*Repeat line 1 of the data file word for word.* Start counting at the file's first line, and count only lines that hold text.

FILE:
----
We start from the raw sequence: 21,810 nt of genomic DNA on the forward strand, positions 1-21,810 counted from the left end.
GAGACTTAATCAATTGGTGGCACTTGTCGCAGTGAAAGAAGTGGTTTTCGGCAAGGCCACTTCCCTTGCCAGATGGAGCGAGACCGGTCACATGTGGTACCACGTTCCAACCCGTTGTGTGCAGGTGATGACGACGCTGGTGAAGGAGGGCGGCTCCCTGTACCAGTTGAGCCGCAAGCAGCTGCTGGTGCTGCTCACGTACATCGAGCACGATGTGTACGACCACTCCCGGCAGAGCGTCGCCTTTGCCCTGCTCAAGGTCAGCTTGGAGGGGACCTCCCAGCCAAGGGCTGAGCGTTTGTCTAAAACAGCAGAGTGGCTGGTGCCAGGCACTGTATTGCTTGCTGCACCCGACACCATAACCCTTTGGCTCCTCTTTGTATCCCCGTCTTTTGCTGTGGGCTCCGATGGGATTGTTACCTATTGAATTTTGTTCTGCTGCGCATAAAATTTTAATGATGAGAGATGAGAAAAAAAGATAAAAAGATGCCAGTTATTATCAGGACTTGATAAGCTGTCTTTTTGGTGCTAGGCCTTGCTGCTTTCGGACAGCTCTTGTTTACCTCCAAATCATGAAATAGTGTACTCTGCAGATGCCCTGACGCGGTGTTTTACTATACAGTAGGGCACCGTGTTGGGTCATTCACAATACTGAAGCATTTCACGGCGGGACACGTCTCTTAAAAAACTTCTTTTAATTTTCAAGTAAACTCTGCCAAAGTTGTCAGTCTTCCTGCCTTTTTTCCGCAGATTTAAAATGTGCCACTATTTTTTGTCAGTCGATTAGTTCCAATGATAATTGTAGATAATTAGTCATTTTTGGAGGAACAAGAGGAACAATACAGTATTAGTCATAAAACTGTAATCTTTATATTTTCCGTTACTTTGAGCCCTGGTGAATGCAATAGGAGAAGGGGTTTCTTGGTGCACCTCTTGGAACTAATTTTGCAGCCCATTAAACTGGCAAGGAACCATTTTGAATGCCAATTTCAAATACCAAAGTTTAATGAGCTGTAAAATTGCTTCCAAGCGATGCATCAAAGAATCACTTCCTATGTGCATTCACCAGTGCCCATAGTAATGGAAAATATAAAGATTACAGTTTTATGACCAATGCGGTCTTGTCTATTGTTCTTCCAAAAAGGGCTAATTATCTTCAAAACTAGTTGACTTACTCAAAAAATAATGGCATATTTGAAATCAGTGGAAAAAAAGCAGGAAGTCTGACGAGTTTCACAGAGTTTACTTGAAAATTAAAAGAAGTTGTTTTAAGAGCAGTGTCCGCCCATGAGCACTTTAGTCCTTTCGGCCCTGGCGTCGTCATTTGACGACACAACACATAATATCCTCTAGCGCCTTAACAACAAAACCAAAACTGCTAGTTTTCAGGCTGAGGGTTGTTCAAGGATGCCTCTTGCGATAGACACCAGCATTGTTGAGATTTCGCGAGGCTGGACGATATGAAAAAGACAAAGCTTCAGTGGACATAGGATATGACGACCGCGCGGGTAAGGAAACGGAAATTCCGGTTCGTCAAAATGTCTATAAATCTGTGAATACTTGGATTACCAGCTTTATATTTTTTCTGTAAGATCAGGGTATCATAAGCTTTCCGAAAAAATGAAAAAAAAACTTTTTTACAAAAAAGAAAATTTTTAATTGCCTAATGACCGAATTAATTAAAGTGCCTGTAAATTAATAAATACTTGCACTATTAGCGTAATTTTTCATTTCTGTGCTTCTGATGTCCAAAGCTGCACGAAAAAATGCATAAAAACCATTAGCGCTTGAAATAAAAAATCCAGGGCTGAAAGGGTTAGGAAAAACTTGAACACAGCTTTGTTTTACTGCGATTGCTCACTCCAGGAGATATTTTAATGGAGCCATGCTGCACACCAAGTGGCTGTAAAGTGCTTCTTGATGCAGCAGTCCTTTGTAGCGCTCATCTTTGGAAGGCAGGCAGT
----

We start from the raw sequence: 21,810 nt of genomic DNA on the forward strand, positions 1-21,810 counted from the left end.